Commentary

It’s Time to Ask: Which Lives Matter?

Grazie Christie
By Grazie Christie | August 31, 2015 | 4:39 PM EDT

People cross a street during a "Black Lives Matter" march in Wausau, Wis., on Sunday, (AP Photo/Dan Young)

The Center for Medical Progress has now released eight different undercover videos showing Planned Parenthood executives and some of their associates speaking way too frankly about their business practices.

The last few weeks have also shown us the interesting spectacle of the progressive left eating its own: Governor O’Malley and Bernie Sanders being tangled up by Netroots Nation on the interesting issue of lives mattering.  Identity politics and class politics have come to a head on collision in a highly illustrative way.

It seems a great time to ask Planned Parenthood and by extension, the company’s fervent cheerleaders: which lives matter? 

If only we could resurrect Margaret Sanger, the famed eugenicist, and ask her.  Thankfully we have transcripts of a speech she gave in 1921, the same year she founded the American Birth Control League, which later became the Planned Parenthood Federation of America.  Here she divided society into neat sets.  At the bottom were the lives that didn’t matter. 

In this set she liberally included immigrants, those she referred to as feeble minded, and members of what she considered inferior races.  She concluded that “there is no doubt in the minds of all thinking people that the procreation of this group should be stopped.”  She pursued her flawed ideals with enthusiasm, working tirelessly with poor Irish immigrants whose religious scruples were incomprehensible to her, and choosing Harlem as the site of one of her first flagship clinics. 

The organization she founded has hewed closely to the founder’s vision and has been wildly successful.  Could she have imagined that today Planned Parenthood receives over 500 million dollars a year from taxpayers? All while operating an extensive abortion franchise operation which cumulatively performs more abortions—over 300,000 yearly—than any other competitor.  I’m not even sure why they need the money from us.  Their annual report shows that abortion is a booming business, and they have nearly a billion dollars in net assets.  Over the last ten years, they have taken in over 500 million dollars in revenue.  Some of this, we’ve learned recently, has been from their sordid bucks-for-body parts scheme.

More than 79 percent of their clinics are located in or near minority neighborhoods, following their founder’s lead.  Those that are stopped from procreating tend to be disproportionately black and brown, poor and immigrant. Spokespeople for the company vow their presence in these neighborhoods shows how concerned they are for the health of poor Hispanic and black women. But contrary to what they frequently imply, they do not, for example, provide mammograms and are not a significant primary care provider.  Their highly lucrative business is abortion.

The macabre horror of the recent caught-on-video negotiations over the price of fetal body parts is magnified when one adds the racial angle.  Watching these highly privileged women in the videos, going on about crushing brown and black fetuses very carefully is enough to turn one’s stomach.  The optics are very bad for liberals, who spend a lot of time smugly patting themselves on the back for their fine racial sensitivities.  They don’t seem to get it, though, as the White House and others have come racing to defend the rich foundation.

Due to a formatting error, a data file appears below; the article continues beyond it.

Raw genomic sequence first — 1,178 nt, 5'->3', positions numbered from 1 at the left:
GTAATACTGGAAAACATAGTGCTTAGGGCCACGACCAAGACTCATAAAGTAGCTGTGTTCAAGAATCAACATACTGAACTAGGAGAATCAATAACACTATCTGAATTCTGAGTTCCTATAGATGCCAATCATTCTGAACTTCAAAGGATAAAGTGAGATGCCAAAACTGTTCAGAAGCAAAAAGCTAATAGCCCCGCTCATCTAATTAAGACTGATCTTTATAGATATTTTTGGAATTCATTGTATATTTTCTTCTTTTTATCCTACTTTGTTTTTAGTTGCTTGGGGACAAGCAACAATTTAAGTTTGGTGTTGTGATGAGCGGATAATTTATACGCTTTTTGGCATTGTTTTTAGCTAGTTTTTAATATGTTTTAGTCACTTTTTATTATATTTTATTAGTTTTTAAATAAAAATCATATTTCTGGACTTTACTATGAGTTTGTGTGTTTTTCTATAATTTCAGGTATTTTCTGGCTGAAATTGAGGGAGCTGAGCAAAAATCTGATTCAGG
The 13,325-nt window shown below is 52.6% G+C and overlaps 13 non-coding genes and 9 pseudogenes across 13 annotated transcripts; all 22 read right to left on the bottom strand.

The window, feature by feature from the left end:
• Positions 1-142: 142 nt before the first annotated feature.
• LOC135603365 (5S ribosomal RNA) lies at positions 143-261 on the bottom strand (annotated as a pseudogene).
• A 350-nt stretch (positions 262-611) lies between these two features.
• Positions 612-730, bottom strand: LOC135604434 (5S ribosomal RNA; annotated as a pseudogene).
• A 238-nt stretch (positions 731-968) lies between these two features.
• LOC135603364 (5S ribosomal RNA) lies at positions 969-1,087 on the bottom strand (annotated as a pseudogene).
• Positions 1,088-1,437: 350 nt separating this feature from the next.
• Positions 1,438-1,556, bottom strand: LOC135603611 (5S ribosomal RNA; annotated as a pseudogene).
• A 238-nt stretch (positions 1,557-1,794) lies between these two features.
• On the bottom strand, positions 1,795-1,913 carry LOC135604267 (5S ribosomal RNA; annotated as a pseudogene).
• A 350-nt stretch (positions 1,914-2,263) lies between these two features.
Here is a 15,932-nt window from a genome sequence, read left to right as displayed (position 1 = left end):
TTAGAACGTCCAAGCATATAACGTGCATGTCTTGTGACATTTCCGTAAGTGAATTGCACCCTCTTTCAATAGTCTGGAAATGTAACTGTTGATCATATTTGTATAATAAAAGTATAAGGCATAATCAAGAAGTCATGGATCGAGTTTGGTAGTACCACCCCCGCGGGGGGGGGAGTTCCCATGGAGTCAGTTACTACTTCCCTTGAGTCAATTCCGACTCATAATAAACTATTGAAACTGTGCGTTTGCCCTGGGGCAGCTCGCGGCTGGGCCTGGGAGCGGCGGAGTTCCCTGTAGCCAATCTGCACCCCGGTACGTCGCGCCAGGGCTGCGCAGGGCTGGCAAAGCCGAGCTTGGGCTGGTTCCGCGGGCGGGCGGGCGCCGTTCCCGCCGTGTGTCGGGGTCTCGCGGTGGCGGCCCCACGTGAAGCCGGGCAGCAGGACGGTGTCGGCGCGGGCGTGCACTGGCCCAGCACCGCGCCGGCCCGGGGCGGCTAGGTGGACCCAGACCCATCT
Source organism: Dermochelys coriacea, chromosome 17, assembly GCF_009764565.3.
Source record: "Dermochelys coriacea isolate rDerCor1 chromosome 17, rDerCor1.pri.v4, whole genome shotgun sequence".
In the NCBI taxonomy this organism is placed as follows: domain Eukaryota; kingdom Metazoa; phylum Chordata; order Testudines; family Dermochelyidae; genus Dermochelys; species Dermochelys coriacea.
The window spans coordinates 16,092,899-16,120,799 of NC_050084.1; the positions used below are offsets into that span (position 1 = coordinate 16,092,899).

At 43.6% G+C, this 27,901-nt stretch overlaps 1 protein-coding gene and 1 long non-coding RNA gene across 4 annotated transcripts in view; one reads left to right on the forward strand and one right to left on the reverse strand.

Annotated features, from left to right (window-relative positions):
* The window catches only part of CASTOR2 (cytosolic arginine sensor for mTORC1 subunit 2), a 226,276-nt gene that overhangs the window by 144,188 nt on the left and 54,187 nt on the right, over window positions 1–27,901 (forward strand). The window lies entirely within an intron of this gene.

Hillary Clinton, another advantaged white woman, waited some time to state her support.  Her support did not come as a surprise, since she accepted the Margaret Sanger award in 2009, saying “I admire Margaret Sanger enormously, her courage, her tenacity, her vision.”  Minority women like me have a right to feel both macro- and micro-aggressed!

It makes me wonder what a truly compassionate women’s health foundation would look like.  Would it make us proud to see our tax dollars at work if its mission was to help a scared and desperate woman through a hard time in any number of ways?  Might some of these ways even help her keep and raise a little one she will one day love with all her heart? We, ourselves, don’t disdain our children, because they are to be born poor and brown.  We cherish them and long for them, just as our white and privileged sisters do. 

It would behoove all of us hardworking immigrants, African Americans, and Latinos, who are chipping in with our taxes to keep Planned Parenthood not only afloat but wallowing in cash, to pointedly ask them, “Do our lives matter?”  The answer might make us shudder.

Dr. Grazie Pozo Christie is a Senior Policy Advisor for The Catholic Association.  She writes and speaks widely, in both Spanish and English, about Catholicism, religious freedom, and the intersection of faith and science.  As a Hispanic, she brings a special focus on social issues that impact the growing Latino population, such as the state of the family and the real needs of the poor and marginalized.  As a physician, she is able to address complex subjects relating to government health policy and its true impact on the people it purports to help.

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